In a May column at Forbes, Alex Chafuen discusses John Tyler’s 2013 publication “Transparency in Philanthropy” by way of Renaissance Florence and the work of the “Good men of San Martino” the Buonomini of San Martino, a brotherhood founded in 1441.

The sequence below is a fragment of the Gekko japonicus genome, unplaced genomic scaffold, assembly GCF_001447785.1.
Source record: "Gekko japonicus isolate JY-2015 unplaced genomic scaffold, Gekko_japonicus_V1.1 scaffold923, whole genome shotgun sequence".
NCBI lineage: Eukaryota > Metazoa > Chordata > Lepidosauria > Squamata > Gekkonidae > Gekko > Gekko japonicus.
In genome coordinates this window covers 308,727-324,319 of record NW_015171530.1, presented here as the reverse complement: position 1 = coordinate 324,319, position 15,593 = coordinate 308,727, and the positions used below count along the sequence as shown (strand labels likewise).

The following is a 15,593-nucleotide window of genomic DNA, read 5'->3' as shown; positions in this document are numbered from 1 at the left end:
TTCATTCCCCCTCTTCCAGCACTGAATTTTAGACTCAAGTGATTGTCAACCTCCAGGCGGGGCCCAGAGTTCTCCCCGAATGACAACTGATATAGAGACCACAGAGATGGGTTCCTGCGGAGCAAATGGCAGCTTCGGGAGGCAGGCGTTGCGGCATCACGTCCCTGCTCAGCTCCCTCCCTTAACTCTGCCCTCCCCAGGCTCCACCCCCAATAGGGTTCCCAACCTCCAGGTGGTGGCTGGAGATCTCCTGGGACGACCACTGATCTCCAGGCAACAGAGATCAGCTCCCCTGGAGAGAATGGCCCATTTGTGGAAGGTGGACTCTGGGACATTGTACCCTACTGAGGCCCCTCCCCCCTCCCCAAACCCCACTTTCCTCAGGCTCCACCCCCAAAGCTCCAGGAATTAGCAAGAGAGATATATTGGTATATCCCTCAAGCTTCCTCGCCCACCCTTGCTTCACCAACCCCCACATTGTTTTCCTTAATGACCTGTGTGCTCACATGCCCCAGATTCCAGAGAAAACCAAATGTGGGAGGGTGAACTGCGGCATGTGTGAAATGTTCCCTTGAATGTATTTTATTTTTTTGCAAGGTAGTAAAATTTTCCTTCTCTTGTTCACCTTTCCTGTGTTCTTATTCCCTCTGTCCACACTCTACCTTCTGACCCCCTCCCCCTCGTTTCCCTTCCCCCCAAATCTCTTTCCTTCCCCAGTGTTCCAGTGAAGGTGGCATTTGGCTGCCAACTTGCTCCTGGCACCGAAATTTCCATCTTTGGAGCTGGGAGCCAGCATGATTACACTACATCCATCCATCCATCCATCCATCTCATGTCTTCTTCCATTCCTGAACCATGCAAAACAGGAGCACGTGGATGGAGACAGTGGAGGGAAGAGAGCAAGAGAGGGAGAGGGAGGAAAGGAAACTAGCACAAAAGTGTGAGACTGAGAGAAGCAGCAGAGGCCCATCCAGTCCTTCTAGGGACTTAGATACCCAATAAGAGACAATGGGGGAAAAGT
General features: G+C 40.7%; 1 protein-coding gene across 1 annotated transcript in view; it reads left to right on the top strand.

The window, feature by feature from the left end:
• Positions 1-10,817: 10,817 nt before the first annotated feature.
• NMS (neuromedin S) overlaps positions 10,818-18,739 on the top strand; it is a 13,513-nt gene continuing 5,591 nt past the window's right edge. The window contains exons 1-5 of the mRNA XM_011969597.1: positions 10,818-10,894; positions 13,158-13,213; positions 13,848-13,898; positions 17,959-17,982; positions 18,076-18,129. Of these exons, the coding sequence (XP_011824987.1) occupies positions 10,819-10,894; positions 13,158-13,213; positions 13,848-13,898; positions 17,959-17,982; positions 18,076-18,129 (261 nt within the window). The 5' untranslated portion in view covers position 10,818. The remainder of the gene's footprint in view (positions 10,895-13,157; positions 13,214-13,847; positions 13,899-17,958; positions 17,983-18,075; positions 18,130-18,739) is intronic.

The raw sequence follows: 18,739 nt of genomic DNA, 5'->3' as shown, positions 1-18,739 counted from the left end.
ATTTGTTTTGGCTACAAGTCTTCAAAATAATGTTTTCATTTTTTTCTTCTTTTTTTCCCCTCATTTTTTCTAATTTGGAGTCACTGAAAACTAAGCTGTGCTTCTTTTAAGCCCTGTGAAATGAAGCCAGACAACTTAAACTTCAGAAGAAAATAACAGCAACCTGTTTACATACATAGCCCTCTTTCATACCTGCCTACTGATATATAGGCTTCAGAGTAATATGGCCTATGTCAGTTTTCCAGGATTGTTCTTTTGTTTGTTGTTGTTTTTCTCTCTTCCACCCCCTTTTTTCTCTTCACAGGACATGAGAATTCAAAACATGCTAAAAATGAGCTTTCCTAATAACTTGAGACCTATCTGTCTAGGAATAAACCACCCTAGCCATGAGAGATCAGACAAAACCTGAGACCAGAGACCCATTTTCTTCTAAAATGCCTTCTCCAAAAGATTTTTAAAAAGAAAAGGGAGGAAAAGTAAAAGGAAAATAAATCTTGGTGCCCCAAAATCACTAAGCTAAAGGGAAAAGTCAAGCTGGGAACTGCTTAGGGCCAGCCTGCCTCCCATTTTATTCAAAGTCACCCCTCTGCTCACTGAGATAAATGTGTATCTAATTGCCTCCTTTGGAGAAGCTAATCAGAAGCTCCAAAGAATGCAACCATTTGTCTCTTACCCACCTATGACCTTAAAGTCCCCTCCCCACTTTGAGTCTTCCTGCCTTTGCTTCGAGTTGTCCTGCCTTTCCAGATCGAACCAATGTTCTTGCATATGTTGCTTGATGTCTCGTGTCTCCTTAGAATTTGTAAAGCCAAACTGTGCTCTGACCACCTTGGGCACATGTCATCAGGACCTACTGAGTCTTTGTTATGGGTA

There are good arguments for organizations being transparent on a voluntary basis, but creating a new set of legal disclosure requirements could have devastating effects. Through websites such as www.guidestar.org, anyone in the world today can access the tax returns of U.S. foundations that have the official 501 (c)( 3) non-profit status. In countries with weak rule of law, such information could be used to harass and pressure donors. As a consequence, few countries impose such requirements. Where they do, they tend to drive people away from the formal philanthropic sector.